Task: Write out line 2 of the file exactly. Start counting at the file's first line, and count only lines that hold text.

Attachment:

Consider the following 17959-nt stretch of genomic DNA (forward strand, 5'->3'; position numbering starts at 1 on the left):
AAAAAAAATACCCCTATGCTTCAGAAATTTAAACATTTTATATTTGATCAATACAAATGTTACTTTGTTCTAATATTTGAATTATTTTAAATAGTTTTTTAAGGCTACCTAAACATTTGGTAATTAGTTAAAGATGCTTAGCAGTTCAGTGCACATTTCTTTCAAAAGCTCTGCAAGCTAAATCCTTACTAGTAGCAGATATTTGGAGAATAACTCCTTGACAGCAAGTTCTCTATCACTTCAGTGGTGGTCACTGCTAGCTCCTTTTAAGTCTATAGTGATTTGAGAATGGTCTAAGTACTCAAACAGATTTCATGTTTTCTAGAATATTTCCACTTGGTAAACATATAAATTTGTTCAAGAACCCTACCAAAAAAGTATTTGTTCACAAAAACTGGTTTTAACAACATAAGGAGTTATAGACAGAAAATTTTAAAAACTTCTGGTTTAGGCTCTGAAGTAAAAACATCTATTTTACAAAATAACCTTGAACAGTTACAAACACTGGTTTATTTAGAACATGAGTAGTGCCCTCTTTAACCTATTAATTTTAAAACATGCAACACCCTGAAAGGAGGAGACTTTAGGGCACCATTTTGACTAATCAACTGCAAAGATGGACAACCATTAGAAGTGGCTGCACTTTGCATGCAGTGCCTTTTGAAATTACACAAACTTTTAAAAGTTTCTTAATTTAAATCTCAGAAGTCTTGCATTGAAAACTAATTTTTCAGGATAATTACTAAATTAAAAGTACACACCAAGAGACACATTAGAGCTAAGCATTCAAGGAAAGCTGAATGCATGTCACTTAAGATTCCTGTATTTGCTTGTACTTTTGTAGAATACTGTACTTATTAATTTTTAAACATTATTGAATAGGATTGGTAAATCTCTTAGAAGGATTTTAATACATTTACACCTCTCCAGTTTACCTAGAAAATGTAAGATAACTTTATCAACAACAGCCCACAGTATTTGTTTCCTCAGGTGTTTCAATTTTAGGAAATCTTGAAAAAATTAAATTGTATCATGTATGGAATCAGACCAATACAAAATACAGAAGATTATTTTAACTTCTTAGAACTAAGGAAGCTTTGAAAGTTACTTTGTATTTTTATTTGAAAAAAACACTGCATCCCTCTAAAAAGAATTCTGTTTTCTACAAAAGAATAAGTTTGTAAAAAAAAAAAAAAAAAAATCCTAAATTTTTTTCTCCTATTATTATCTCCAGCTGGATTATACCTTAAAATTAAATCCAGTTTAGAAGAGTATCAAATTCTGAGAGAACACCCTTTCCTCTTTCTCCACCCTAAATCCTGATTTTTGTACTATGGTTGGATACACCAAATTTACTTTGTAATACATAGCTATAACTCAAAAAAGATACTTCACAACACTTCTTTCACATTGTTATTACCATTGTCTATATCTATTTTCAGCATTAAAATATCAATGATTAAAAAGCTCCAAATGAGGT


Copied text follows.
AAAAAAAATACCCCTATGCTTCAGAAATTTAAACATTTTATATTTGATCAATACAAATGTTACTTTGTTCTAATATTTGAATTATTTTAAATAGTTTTTTAAGGCTACCTAAACATTTGGTAATTAGTTAAAGATGCTTAGCAGTTCAGTGCACATTTCTTTCAAAAGCTCTGCAAGCTAAATCCTTACTAGTAGCAGATATTTGGAGAATAACTCCTTGACAGCAAGTTCTCTATCACTTCAGTGGTGGTCACTGCTAGCTCCTTTTAAGTCTATAGTGATTTGAGAATGGTCTAAGTACTCAAACAGATTTCATGTTTTCTAGAATATTTCCACTTGGTAAACATATAAATTTGTTCAAGAACCCTACCAAAAAAGTATTTGTTCACAAAAACTGGTTTTAACAACATAAGGAGTTATAGACAGAAAATTTTAAAAACTTCTGGTTTAGGCTCTGAAGTAAAAACATCTATTTTACAAAATAACCTTGAACAGTTACAAACACTGGTTTATTTAGAACATGAGTAGTGCCCTCTTTAACCTATTAATTTTAAAACATGCAACACCCTGAAAGGAGGAGACTTTAGGGCACCATTTTGACTAATCAACTGCAAAGATGGACAACCATTAGAAGTGGCTGCACTTTGCATGCAGTGCCTTTTGAAATTACACAAACTTTTAAAAGTTTCTTAATTTAAATCTCAGAAGTCTTGCATTGAAAACTAATTTTTCAGGATAATTACTAAATTAAAAGTACACACCAAGAGACACATTAGAGCTAAGCATTCAAGGAAAGCTGAATGCATGTCACTTAAGATTCCTGTATTTGCTTGTACTTTTGTAGAATACTGTACTTATTAATTTTTAAACATTATTGAATAGGATTGGTAAATCTCTTAGAAGGATTTTAATACATTTACACCTCTCCAGTTTACCTAGAAAATGTAAGATAACTTTATCAACAACAGCCCACAGTATTTGTTTCCTCAGGTGTTTCAATTTTAGGAAATCTTGAAAAAATTAAATTGTATCATGTATGGAATCAGACCAATACAAAATACAGAAGATTATTTTAACTTCTTAGAACTAAGGAAGCTTTGAAAGTTACTTTGTATTTTTATTTGAAAAAAACACTGCATCCCTCTAAAAAGAATTCTGTTTTCTACAAAAGAATAAGTTTGTAAAAAAAAAAAAAAAAAAATCCTAAATTTTTTTCTCCTATTATTATCTCCAGCTGGATTATACCTTAAAATTAAATCCAGTTTAGAAGAGTATCAAATTCTGAGAGAACACCCTTTCCTCTTTCTCCACCCTAAATCCTGATTTTTGTACTATGGTTGGATACACCAAATTTACTTTGTAATACATAGCTATAACTCAAAAAAGATACTTCACAACACTTCTTTCACATTGTTATTACCATTGTCTATATCTATTTTCAGCATTAAAATATCAATGATTAAAAAGCTCCAAATGAGGT